NSAC's Blog

Let’s Move to Beat Childhood Obesity

February 9, 2010

First Lady Michelle Obama today unveiled Let’s Move, her comprehensive approach to eliminating childhood obesity in this generation.

The morning began with President Obama establishing the Task Force on Childhood Obesity, a group of government agency representatives tasked with implementing an action plan to improve child nutrition and increase physical activity.

At noon, Tiki Barber hosted a White House event at which several of the speakers emphasized the role agriculture must play in improving the American food system. Will Allen of Growing Power in Milwaukee talked about the need for vibrant family farms to re-stimulate rural communities. Mayor Chip Johnson of Hernando, Mississippi talked about their successful new farmers’ market and Mayor Joseph Curtatone of Somerville, Massachusetts credited Farm to School with improving their district’s school lunch program.

The Let’s Move initiative will focus on four main goals: increasing the useful information parents have about nutrition, improving the quality of food served in the nation’s schools, improving access to nutritious affordable food for all Americans, and increasing physical activity.

In conjunction with Let’s Move, USDA has launched the Food Environment Atlas, an interactive database that paints a picture of the food environment in communities across the country. It includes information on population, health indicators, food dollars in an area, and availability of farmers markets and farm to school programs. The Atlas may prove to be a powerful tool to support the Administration’s proposed $400 million in financing to eliminate urban and rural food deserts within seven years.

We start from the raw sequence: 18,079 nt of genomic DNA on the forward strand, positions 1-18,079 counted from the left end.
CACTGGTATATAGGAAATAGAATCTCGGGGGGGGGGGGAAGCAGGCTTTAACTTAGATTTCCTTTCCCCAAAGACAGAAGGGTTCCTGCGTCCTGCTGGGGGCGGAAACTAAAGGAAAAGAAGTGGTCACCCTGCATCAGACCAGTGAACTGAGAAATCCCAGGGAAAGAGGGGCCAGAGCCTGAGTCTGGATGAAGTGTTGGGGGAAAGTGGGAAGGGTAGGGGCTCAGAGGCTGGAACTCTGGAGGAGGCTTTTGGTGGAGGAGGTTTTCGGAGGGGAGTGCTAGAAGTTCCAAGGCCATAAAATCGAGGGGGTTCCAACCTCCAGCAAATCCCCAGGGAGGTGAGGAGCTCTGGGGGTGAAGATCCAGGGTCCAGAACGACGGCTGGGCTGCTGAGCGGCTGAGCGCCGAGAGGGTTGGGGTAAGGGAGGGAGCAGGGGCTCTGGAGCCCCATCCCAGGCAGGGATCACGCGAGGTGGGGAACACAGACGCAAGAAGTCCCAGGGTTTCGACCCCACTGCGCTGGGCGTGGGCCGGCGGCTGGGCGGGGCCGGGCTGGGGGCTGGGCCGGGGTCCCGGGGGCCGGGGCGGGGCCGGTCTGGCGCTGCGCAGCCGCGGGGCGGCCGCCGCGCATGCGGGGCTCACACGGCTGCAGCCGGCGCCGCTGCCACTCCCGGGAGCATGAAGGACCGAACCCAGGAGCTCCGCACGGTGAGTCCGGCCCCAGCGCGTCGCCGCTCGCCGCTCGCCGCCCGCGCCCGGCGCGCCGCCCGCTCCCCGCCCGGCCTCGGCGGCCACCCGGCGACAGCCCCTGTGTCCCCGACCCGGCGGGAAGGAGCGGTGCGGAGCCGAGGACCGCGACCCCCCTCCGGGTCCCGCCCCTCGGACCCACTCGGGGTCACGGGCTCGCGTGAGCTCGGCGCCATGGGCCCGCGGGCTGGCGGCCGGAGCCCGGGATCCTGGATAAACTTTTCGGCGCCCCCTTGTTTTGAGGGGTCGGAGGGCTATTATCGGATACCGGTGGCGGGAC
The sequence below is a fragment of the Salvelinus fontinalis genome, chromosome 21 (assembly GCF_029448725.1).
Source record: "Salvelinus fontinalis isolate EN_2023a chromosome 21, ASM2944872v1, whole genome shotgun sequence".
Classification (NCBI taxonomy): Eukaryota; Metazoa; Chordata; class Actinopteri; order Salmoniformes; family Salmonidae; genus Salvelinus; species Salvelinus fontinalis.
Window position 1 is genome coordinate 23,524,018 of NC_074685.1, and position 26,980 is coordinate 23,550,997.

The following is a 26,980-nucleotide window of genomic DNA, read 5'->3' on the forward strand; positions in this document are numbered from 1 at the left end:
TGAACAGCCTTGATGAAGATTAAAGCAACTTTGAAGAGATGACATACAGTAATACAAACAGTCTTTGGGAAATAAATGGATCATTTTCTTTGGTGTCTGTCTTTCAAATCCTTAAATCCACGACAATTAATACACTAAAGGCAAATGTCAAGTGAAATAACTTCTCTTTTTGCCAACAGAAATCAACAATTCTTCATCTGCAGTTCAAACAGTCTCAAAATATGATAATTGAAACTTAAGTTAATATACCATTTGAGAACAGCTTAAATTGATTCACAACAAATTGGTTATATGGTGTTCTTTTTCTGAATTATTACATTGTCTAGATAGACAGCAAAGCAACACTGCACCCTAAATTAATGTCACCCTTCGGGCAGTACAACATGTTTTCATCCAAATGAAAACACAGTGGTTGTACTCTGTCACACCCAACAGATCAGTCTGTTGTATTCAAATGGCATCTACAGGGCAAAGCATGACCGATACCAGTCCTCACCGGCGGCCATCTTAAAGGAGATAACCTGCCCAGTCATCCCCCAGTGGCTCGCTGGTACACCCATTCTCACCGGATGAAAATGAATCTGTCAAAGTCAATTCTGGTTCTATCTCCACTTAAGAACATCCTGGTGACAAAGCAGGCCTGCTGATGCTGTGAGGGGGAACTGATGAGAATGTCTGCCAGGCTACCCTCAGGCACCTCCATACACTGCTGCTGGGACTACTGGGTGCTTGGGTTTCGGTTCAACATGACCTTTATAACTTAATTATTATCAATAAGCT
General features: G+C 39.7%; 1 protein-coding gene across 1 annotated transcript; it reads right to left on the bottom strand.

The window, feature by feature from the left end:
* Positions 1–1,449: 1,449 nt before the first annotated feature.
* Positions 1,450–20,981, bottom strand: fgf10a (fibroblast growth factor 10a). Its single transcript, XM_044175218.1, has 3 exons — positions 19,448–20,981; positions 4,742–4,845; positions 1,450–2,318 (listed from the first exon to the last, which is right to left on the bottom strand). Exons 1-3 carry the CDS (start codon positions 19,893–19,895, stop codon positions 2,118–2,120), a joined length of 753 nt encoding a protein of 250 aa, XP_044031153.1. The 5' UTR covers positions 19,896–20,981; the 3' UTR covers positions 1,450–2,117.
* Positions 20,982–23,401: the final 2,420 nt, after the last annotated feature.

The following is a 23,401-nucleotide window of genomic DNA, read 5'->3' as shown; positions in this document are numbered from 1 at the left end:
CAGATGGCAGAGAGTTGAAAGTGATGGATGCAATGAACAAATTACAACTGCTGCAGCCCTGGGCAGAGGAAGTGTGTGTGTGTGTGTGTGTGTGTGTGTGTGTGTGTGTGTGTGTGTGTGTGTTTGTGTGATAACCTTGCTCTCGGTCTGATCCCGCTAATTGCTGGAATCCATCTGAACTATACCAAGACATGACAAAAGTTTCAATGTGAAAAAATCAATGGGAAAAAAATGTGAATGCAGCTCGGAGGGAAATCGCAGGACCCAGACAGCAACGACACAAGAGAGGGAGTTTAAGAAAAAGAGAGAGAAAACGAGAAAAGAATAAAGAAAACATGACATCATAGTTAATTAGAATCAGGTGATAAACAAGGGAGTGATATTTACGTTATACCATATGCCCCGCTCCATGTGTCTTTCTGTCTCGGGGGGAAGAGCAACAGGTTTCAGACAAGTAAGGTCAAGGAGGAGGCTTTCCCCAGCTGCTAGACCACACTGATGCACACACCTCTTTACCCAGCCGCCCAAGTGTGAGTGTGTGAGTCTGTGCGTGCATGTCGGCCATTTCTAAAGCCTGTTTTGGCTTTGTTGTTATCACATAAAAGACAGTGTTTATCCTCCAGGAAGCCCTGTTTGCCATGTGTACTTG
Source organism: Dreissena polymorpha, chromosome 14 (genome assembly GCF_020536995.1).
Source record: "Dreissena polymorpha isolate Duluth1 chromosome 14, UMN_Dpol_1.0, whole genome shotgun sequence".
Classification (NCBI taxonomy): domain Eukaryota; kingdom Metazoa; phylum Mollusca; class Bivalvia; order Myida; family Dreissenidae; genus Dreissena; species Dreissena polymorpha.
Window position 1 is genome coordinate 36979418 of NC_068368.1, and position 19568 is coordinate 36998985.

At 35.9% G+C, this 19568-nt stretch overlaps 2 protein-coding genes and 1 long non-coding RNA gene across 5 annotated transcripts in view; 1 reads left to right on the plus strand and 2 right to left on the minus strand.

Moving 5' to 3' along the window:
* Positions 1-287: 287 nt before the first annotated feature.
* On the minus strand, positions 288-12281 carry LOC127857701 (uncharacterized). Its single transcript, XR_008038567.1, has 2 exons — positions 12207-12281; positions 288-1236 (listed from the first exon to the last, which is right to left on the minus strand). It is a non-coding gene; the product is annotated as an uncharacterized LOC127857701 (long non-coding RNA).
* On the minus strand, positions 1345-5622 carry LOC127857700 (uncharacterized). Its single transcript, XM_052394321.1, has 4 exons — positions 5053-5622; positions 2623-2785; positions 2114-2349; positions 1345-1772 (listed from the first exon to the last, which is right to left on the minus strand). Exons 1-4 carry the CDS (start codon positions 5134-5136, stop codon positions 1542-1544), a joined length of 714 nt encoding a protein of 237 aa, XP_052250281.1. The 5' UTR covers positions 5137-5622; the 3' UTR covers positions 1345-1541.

Let’s Move links to NSAC member organization Farmers Market Coalition’s website and today’s announcement promotes the additional $5 million the Farmers Market Promotion Program (FMPP) will receive in FY 2011 as a result of NSAC’s successful farm bill advocacy of mandatory funding for the program.

Companies that collectively provide 20 percent of the nation’s school lunches have pledged to make significant improvements in the lunches they serve, including doubling the amount of produce they use within ten years and increasing the use of whole grains. Some of these companies are already increasing produce selections with local sourcing.

Finally, the First Lady announced that the comprehensive child obesity work would be supported by the Partnership for a Healthier America, a new foundation that is to act as a bipartisan convener to bring together government, non-profit organizations and the private sector to achieve the goal of ending childhood obesity in this generation.

Categories: Local & Regional Food Systems

One response to “Let’s Move to Beat Childhood Obesity”

  1. Suzannah Stockwell says:

    Childhood obesity will not be conquered with “Co-operation from the companies that collectively provide 20% of the nation’s school lunch programs”, alone. This isn’t even the tip of the iceberg. The problem is so severe that only a saturation campaign that includes the custodial parents (who are generally responsible for providing the other meals and snacks kids consume throught out the day), day care providers and others who have contact with these children MUST be included in this effort.

    Thousands of these caregivers never studied nor understand nutrition or proper food preparation and have no idea what children need, nutritionally, or what to feed them to maximize the benefits of the foods they consume.

    Let’s put the money where it will be the most effective. Mothers will have to learn how to plan their meals, how to shop for the foods they’re going to serve and how to prepare(cook) these meals. There will have to be incentives for them to want to do this for their kids. It’s just too easy to take children to the local “drive-thru” or order pizza delivery….not to mention costly.

    I would very much like to work with this project here in my home state of Florida where we are currently experiencing high unemployment , low wages, abundant welfare and low morale.

    Cooking can be exciting, relaxing, rewarding and a wonderful expression of love and it would double as “training” for the young ones coming along if they actually witnessed their mothers preparing meals!